Lifelong learning will matter more than ever as we look to recover from Covid-19

Gordon Marsden

The past 12 months have been deeply traumatic for all those who look towards the Labour Party. There has been the turmoil and churn in parliament over Brexit, the consequences of which are paused by the coronavirus pandemic but yet to be played out. And there was the devastating result of the December general election, which dashed the hopes of so many who wanted Labour to repair the damage of a decade of austerity.

Now, even while Labour has been enduring necessary though painful soul-searching in our leadership elections, we find ourselves focused on a cruel, existential threat to all of our lives. One that has rightly stopped all the clocks of conventional politics and campaigning. But in that last year of traumas, something remarkable has happened within our party that offers a positive shaft of hope for our country’s recovery after Covid-19.

As part of Labour’s promise for a National Education Service, we launched a Lifelong Learning Commission. In the space of just eight months, it delivered a process that cut through traditional silos in higher and further education and skills. Silos that have left so many behind, along with disastrous government policies, and have produced nearly a million lost adult learners since 2010.

As the shadow minister for those areas, and a former Open University tutor, I was proud to put together and work with our 14 commissioners drawn from right across the sector. Chaired by former Labour Education Secretary Estelle Morris and CWU general secretary Dave Ward, we worked at a cracking pace with remarkable conviviality and passion to produce last November’s final report and recommendations reflecting the very best of Labour’s historic aspirations.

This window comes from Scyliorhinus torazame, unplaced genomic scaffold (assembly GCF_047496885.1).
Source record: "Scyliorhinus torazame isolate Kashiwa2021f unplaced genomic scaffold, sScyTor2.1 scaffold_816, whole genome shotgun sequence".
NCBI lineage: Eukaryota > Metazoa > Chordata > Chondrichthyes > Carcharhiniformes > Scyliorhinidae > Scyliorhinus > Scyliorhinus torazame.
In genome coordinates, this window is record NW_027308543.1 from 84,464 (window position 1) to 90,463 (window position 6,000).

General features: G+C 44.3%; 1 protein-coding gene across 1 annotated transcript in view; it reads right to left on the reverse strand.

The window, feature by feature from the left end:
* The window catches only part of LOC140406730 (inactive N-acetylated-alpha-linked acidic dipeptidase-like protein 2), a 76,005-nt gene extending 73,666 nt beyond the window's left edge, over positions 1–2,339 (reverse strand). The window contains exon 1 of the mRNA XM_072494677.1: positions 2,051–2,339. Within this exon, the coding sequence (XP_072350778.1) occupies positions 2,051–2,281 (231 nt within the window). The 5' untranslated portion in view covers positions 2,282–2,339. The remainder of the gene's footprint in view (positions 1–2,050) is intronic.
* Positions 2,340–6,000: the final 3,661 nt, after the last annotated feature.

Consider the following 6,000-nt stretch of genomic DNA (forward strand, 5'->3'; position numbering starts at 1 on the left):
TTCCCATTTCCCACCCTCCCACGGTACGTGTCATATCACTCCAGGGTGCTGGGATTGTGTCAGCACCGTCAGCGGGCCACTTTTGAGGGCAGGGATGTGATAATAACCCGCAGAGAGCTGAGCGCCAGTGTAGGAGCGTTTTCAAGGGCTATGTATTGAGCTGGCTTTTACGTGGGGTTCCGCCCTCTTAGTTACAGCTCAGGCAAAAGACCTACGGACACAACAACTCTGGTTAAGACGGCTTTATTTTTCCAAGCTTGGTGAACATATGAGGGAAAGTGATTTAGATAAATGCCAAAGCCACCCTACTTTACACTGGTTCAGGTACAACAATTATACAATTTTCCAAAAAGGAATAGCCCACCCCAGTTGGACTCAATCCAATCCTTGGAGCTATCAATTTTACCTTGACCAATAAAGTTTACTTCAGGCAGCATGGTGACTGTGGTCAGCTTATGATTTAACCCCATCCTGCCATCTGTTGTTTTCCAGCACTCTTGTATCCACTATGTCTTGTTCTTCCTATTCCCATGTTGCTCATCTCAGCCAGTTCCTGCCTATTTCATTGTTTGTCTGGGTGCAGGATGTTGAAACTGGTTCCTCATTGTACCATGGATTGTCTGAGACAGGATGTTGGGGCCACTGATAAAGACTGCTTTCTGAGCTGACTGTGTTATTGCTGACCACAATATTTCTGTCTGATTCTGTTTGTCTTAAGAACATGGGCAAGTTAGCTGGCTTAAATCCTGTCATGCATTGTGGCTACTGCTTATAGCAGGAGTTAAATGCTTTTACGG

Those aspirations include the 1945 manifesto that advocated education to create “individual citizens capable of thinking for themselves”; the founding of the Open University and expansion of higher and technical education in the 1960s; the party’s vision of a “learning age” after the 1997 election triumph; and the NES principles now embedded in party policy.

The commission set out a radical vision for Labour of collaboration across all learning areas, with immediate pledges and priorities as well as a clear direction of travel to steer us through to 2030. Those pledges included a public duty for all policy makers to consider their impact on lifelong learning and social justice and a universal, publicly funded right to learn throughout life – underpinned by a minimum entitlement to fully-funded provision up to level three and the equivalent of six years’ publicly funded credits at level four.

Further pledges include a right to paid time off for workers to re-skill and retrain, as well as a comprehensive information, advice and guidance provided by a national careers and training service. This would be available for learners at all ages, and maintenance grants would be made available as appropriate to facilitate access to learning.